The author's purpose is to share several important messages with us. One is about youth and age. The young can never imagine that the old were once just as they are now; they feel they will always be young and strong and therefore they sometimes lack compassion for the old.
Another theme is the way we hate what we are, often. The old woman, her poverty and degradation, remind the narrator too vividly of their shared plight. Secretly, then, perhaps the narrator DOES indeed understand her possible fate. She cannot bear to see what she might become so she tries to destroy it.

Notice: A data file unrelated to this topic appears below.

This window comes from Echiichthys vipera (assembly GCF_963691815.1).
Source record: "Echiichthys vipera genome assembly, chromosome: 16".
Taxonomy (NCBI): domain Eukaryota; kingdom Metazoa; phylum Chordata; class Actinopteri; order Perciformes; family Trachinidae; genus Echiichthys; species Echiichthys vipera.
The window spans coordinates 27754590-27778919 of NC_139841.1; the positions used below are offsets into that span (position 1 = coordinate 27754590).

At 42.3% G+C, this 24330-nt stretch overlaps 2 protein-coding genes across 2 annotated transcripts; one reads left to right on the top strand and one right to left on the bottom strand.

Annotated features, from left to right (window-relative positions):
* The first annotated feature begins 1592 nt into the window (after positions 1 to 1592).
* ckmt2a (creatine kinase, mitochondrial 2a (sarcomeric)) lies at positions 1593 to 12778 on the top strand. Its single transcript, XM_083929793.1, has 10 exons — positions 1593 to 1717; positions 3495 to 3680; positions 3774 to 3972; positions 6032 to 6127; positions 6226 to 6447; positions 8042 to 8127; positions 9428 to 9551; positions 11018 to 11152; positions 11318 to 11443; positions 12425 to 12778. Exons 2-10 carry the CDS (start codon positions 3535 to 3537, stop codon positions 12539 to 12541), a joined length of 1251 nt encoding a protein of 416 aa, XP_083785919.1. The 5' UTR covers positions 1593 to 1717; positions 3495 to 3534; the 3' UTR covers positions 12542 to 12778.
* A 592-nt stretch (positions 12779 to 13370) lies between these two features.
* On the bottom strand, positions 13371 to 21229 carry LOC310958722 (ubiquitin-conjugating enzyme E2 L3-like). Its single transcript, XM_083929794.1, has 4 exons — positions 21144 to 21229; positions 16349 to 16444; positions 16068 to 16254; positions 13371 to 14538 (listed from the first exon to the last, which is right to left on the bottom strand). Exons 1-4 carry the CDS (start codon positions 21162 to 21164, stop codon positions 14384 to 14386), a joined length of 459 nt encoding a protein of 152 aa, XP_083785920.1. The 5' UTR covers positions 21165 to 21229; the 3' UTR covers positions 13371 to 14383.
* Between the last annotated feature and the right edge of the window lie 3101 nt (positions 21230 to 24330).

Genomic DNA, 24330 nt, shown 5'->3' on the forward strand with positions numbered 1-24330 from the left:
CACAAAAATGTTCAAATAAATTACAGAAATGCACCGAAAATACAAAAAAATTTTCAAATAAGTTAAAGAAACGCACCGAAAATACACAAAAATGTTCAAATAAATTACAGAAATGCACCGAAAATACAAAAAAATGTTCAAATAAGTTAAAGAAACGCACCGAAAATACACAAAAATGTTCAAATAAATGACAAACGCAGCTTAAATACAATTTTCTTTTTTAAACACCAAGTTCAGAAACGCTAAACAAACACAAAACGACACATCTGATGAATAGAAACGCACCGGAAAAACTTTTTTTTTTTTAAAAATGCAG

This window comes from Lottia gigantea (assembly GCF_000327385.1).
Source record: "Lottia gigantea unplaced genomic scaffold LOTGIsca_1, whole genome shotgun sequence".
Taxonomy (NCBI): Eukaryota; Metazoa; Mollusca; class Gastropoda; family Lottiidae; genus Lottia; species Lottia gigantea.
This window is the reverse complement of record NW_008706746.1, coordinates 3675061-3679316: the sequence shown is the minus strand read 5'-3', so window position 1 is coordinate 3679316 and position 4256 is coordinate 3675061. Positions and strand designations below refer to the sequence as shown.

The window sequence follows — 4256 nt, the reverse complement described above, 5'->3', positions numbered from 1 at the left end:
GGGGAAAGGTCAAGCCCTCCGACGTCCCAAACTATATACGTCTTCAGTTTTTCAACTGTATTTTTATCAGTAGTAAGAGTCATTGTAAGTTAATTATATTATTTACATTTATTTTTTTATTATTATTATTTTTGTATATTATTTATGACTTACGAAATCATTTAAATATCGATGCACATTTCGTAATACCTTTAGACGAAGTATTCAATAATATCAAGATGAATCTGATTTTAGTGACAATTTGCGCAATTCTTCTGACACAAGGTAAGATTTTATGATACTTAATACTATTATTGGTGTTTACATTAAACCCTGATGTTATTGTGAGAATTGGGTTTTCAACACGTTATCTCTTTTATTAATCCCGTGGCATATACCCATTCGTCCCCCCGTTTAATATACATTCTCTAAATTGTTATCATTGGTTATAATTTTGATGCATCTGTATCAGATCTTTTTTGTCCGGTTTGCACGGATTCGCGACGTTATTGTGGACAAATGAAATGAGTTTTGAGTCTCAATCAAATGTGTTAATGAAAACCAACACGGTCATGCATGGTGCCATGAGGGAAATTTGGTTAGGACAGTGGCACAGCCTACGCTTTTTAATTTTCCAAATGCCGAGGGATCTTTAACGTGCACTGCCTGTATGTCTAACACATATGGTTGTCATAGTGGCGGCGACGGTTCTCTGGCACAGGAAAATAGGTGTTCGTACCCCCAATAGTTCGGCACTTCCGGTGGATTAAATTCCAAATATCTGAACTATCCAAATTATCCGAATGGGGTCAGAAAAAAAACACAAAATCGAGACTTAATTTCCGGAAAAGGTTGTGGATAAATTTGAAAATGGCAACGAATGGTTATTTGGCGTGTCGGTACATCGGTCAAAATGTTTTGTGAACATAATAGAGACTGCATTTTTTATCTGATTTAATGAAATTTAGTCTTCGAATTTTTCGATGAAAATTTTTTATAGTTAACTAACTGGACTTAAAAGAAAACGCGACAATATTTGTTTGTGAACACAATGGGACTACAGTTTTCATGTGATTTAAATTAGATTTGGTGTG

The author also wants us to understand that beauty can blossom anywhere. The old woman's love of her garden symbolizes the human spirit, fiery and unquenchable. Sadly, that flame seems to be permanently extinguished by the girl's actions. "Despite my wild contrition" is a phrase from the story that always sticks with me. Sometimes we cannot take back our actions or words, no matter how contrite we are.